Foreign ministers from the G8 group of nations have condemned in the "strongest possible terms" North Korea's nuclear weapons and ballistic missile programmes.
Tensions have risen on the Korean peninsula in recent weeks.
Meanwhile, a Pentagon spy report concluded "with moderate confidence" that North Korea had the capability to launch nuclear-armed missiles.
But their reliability would be low, the Defence Intelligence Agency (DIA) said.
It is thought to be the first time that the agency has acknowledged North Korea's capability to produce warheads small enough to fit onto a missile.
The report's conclusion was made public by Republican Doug Lamborn as he questioned senior Pentagon officials about North Korea's nuclear weapons programme during a hearing of the House of Representatives Armed Services Committee.
"DIA assesses with moderate confidence the North currently has nuclear weapons capable of delivery by ballistic missiles, however the reliability will be low," Mr Lamborn said, quoting directly from the report released in March.
The study's conclusion was erroneously marked unclassified, an unnamed US official later told the Associated Press news agency.
In a news conference after the G8 summit, UK Foreign Secretary William Hague said that "if the DPRK [North Korea] conducts another missile launch or nuclear test, we have committed ourselves to take further significant measures".
The Group of Eight nations comprises the US, Britain, France, Germany, Italy, Japan, Canada and Russia.
Britain currently holds the rotating chairmanship of the G8 and the talks are a prelude to the annual G8 summit later this year in Northern Ireland.
Correspondents say Japan, present at the talks, had been looking for a strong statement of solidarity over Korea.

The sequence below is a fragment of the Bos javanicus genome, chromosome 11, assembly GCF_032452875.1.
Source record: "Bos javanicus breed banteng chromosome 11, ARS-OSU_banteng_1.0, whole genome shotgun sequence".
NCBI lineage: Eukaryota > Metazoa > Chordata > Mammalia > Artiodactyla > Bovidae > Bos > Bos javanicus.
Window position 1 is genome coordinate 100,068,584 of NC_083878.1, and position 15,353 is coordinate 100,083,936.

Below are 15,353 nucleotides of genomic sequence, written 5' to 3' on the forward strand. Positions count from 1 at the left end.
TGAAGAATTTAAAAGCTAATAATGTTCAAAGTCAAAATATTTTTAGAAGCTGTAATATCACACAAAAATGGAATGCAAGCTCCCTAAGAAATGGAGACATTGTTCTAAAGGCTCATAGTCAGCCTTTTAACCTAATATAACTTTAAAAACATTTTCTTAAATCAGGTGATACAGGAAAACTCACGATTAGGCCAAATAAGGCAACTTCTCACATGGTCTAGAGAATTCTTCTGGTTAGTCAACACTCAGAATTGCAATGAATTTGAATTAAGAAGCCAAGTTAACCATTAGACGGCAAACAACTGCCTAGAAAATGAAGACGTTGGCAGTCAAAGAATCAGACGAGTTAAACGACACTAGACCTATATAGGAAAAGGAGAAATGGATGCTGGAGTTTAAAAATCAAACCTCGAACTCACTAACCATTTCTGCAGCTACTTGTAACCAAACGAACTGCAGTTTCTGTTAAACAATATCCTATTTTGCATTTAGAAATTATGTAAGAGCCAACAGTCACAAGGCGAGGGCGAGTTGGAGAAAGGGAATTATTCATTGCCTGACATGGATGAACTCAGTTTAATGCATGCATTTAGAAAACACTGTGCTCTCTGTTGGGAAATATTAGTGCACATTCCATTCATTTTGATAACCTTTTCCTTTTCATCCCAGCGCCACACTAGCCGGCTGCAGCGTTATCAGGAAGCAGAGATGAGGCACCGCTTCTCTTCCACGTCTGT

North Korea has been making bellicose threats against South Korea, Japan and US bases in the region.
Mr Hague said the ministers condemned North Korea's "current aggressive rhetoric", saying it would "only serve further to isolate the DPRK".
Later on Thursday, US President Barack Obama also called on North Korea to end its "belligerent approach".
He added that the US would take "all necessary steps" to protect its people, while stressing that "nobody wants to see a conflict on the Korean peninsula".
BBC diplomatic correspondent James Robbins says ministers agree that the combination of warlike threats from North Korea and preparations for new missile tests amount to dangerous provocation.
South Korea has raised its alert level amid indications that the North is preparing for a missile test.
Pyongyang has moved two Musudan ballistic missiles to its east coast. Estimates of their range vary, but some suggest it could travel 4,000km (2,500 miles).
A missile therefore has the potential of hitting US bases on Guam, although it is not known whether the Musudan has been tested before.
North Korea has increased its fiery rhetoric following fresh UN sanctions imposed after its third nuclear test and joint military manoeuvres by the US and South Korea.